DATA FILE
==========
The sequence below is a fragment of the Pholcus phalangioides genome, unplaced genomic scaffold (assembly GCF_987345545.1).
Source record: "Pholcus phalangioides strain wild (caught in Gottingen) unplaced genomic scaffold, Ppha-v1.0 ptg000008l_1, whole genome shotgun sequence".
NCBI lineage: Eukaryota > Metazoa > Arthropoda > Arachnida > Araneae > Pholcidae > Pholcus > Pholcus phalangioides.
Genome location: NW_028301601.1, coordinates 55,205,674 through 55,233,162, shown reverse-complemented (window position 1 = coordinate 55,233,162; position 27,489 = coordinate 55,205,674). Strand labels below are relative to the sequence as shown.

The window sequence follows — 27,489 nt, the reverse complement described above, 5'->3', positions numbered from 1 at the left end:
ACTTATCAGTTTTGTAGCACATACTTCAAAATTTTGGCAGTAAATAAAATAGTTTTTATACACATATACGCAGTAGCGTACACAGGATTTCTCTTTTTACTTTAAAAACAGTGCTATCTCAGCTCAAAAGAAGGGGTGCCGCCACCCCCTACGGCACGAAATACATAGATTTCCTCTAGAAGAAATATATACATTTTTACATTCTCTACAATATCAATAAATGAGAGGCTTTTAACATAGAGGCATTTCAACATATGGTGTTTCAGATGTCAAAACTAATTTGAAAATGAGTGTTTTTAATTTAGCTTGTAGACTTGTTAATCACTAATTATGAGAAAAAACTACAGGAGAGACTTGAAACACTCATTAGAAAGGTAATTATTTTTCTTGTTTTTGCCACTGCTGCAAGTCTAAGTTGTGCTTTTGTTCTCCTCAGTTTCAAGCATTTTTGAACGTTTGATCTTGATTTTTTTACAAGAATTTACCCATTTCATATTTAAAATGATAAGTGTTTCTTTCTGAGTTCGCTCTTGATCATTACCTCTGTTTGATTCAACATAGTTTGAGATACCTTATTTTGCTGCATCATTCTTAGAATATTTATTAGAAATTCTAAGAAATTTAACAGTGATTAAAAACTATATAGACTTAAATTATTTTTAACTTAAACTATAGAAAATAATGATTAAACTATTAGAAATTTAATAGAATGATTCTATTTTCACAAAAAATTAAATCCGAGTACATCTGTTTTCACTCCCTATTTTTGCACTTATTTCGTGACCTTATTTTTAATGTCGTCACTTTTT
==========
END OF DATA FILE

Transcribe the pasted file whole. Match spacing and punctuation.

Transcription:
The sequence below is a fragment of the Pholcus phalangioides genome, unplaced genomic scaffold (assembly GCF_987345545.1).
Source record: "Pholcus phalangioides strain wild (caught in Gottingen) unplaced genomic scaffold, Ppha-v1.0 ptg000008l_1, whole genome shotgun sequence".
NCBI lineage: Eukaryota > Metazoa > Arthropoda > Arachnida > Araneae > Pholcidae > Pholcus > Pholcus phalangioides.
Genome location: NW_028301601.1, coordinates 55,205,674 through 55,233,162, shown reverse-complemented (window position 1 = coordinate 55,233,162; position 27,489 = coordinate 55,205,674). Strand labels below are relative to the sequence as shown.

The window sequence follows — 27,489 nt, the reverse complement described above, 5'->3', positions numbered from 1 at the left end:
ACTTATCAGTTTTGTAGCACATACTTCAAAATTTTGGCAGTAAATAAAATAGTTTTTATACACATATACGCAGTAGCGTACACAGGATTTCTCTTTTTACTTTAAAAACAGTGCTATCTCAGCTCAAAAGAAGGGGTGCCGCCACCCCCTACGGCACGAAATACATAGATTTCCTCTAGAAGAAATATATACATTTTTACATTCTCTACAATATCAATAAATGAGAGGCTTTTAACATAGAGGCATTTCAACATATGGTGTTTCAGATGTCAAAACTAATTTGAAAATGAGTGTTTTTAATTTAGCTTGTAGACTTGTTAATCACTAATTATGAGAAAAAACTACAGGAGAGACTTGAAACACTCATTAGAAAGGTAATTATTTTTCTTGTTTTTGCCACTGCTGCAAGTCTAAGTTGTGCTTTTGTTCTCCTCAGTTTCAAGCATTTTTGAACGTTTGATCTTGATTTTTTTACAAGAATTTACCCATTTCATATTTAAAATGATAAGTGTTTCTTTCTGAGTTCGCTCTTGATCATTACCTCTGTTTGATTCAACATAGTTTGAGATACCTTATTTTGCTGCATCATTCTTAGAATATTTATTAGAAATTCTAAGAAATTTAACAGTGATTAAAAACTATATAGACTTAAATTATTTTTAACTTAAACTATAGAAAATAATGATTAAACTATTAGAAATTTAATAGAATGATTCTATTTTCACAAAAAATTAAATCCGAGTACATCTGTTTTCACTCCCTATTTTTGCACTTATTTCGTGACCTTATTTTTAATGTCGTCACTTTTT